Some of the changes are:
- Sharing Your Content and Information. We’ve updated this language to be clearer and consistent with what has long been reflected in our Data Use Policy and our practices – that when you, or friends you have authorized to see your information, use an App, you are sharing your info with that App, which is what you consented to when you installed the App.
- Safety. In this section, we have changed the language from “hateful” content to “hate speech” because we think the term “hate speech” better captures our policy on prohibited content, which hasn’t changed. This is also consistent with our new “Community Standards”.
- Special Provisions Applicable to Social Plugins. This section previously applied to Share Links, but those provisions also apply to the use of all Social Plugins. Therefore we have replaced references to Share Links with Social Plugins.
- Special Provisions Applicable to Software. We want to ensure our products, which may include downloadable products, are current. We have added this section to give you notice that we may provide upgrades and updates to your downloaded products as they become available. Additionally, we have included language that prohibits users from trying to extract protected source code from our products unless we have granted the user express permission.
“We think these updates will help you understand more about how Facebook works,” said the Facebook statement. “As part of our site governance process, you have a chance to review these proposed updates and give us feedback by commenting on them before we finalize the changes. Please review the proposed materials by using the links below.”
“Additionally, to view a document that highlights the changes, please view the “tracked changes” English version below. You also can read the current Statement of Rights and Responsibilities here. Please leave any comments you may have by 5:00 PM PDT on March 22, 2012.”
Change For Ads
A report from First Post suggests that “ the word play is interesting and it’s quite clear that the site has realised that users are sharing a lot of data such as links, videos and photos via the social networking site, which could be a big boon for advertisers who seek to understand how users interact on the web vis-a-vis the social networking site.”
It’s another point of integration for Facebook to take in consumer data, and until all the reasons are clear behind their intentions, concerns will continue to be raised over changes made to this popular network.
Change For A Cause
The change may also be good for certain user, as Facebook is doing something about cyber bullying. Facebook is avidly against posting hate speeches on their platform, or putting up pornographic content, as well as spreading malware and using their service for denial of service attacks. They have a huge disclaimer for this, which reads,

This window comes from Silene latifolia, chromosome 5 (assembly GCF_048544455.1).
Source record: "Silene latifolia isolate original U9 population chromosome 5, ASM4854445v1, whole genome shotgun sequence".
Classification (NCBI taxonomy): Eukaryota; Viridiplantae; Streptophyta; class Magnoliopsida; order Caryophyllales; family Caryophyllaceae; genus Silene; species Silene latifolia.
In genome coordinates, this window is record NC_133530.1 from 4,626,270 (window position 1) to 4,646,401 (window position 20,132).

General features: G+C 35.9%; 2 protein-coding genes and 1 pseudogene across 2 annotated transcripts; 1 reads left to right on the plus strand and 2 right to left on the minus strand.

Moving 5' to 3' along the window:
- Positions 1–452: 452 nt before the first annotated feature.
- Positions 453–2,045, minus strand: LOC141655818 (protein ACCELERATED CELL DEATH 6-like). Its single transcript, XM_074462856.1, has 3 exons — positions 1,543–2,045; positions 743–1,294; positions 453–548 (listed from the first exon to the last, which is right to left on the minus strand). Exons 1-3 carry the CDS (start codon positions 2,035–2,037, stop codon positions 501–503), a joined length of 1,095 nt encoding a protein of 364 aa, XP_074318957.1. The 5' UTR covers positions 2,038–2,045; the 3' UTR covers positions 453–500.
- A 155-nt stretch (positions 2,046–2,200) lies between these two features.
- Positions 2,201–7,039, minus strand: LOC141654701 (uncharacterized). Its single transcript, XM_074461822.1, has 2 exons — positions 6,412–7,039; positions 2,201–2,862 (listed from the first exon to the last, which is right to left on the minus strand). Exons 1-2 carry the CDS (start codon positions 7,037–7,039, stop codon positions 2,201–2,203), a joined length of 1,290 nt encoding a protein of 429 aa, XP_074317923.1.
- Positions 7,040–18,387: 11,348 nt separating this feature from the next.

“WE TRY TO KEEP FACEBOOK UP, BUG-FREE, AND SAFE, BUT YOU USE IT AT YOUR OWN RISK. WE ARE PROVIDING FACEBOOK AS IS WITHOUT ANY EXPRESS OR IMPLIED WARRANTIES INCLUDING, BUT NOT LIMITED TO, IMPLIED WARRANTIES OF MERCHANTABILITY, FITNESS FOR A PARTICULAR PURPOSE, AND NON-INFRINGEMENT. WE DO NOT GUARANTEE THAT FACEBOOK WILL ALWAYS BE AVAILABLE, ACCESSIBLE, UNINTERRUPTED, SAFE, OR SECURE OR ERROR-FREE OR THAT FACEBOOK WILL ALWAYS FUNCTION WITHOUT DISRUPTIONS, DELAYS OR IMPERFECTIONS. FACEBOOK IS NOT RESPONSIBLE FOR THE ACTIONS, CONTENT, INFORMATION, OR DATA OF THIRD PARTIES, AND YOU RELEASE US, OUR DIRECTORS, OFFICERS, EMPLOYEES, AND AGENTS FROM ANY CLAIMS AND DAMAGES, KNOWN AND UNKNOWN, ARISING OUT OF OR IN ANY WAY CONNECTED WITH ANY CLAIM YOU HAVE AGAINST ANY SUCH THIRD PARTIES.”
Despite all the updates and changes Facebook’s making to its terms, it still leaves some scratching their heads. What confuses me about Facebook is that they say that you own the rights to your account, but then they have the right to terminate your account without your knowledge should any of their rules be violated. While Facebook maintains control over their platform, the processes behind limiting or blocking a user should be transparent as well.
Another point of contention is Facebook’s ability to keep your posted content, even after you delete your account, which also seems to go against the idea of user rights. So even if you want to delete those embarrassing photos, Facebook has the right to keep them, according to their terms and conditions, and they will still be available in their database.
And the most talked about issue on Facebook’s platform is still privacy. The topic only gets more interesting when you bring in app permissions, and their interaction with Facebook to spur their own on-site activity. With changes made to Facebook user profiles, especially the new Timeline feature, the world must once again re-think the nature of the apps we use in a public forum, and how they benefit us in the long run.